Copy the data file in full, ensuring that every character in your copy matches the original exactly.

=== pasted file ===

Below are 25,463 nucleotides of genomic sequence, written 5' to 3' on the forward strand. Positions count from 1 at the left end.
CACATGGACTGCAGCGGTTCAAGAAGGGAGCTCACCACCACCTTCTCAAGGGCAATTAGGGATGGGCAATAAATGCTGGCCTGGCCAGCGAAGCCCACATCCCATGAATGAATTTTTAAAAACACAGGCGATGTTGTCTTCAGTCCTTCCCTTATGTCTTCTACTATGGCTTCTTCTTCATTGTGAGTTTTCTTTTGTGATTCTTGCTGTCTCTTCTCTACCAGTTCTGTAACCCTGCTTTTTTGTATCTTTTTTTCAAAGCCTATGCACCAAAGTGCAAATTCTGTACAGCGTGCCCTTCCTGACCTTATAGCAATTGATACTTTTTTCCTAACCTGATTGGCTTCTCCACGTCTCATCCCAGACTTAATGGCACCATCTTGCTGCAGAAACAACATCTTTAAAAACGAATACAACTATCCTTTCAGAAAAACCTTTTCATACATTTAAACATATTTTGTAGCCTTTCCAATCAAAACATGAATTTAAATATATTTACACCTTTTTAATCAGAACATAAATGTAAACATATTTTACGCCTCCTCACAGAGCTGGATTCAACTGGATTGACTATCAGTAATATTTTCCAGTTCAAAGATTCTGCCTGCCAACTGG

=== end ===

Below are 25,463 nucleotides of genomic sequence, written 5' to 3' on the forward strand. Positions count from 1 at the left end.
CACATGGACTGCAGCGGTTCAAGAAGGGAGCTCACCACCACCTTCTCAAGGGCAATTAGGGATGGGCAATAAATGCTGGCCTGGCCAGCGAAGCCCACATCCCATGAATGAATTTTTAAAAACACAGGCGATGTTGTCTTCAGTCCTTCCCTTATGTCTTCTACTATGGCTTCTTCTTCATTGTGAGTTTTCTTTTGTGATTCTTGCTGTCTCTTCTCTACCAGTTCTGTAACCCTGCTTTTTTGTATCTTTTTTTCAAAGCCTATGCACCAAAGTGCAAATTCTGTACAGCGTGCCCTTCCTGACCTTATAGCAATTGATACTTTTTTCCTAACCTGATTGGCTTCTCCACGTCTCATCCCAGACTTAATGGCACCATCTTGCTGCAGAAACAACATCTTTAAAAACGAATACAACTATCCTTTCAGAAAAACCTTTTCATACATTTAAACATATTTTGTAGCCTTTCCAATCAAAACATGAATTTAAATATATTTACACCTTTTTAATCAGAACATAAATGTAAACATATTTTACGCCTCCTCACAGAGCTGGATTCAACTGGATTGACTATCAGTAATATTTTCCAGTTCAAAGATTCTGCCTGCCAACTGG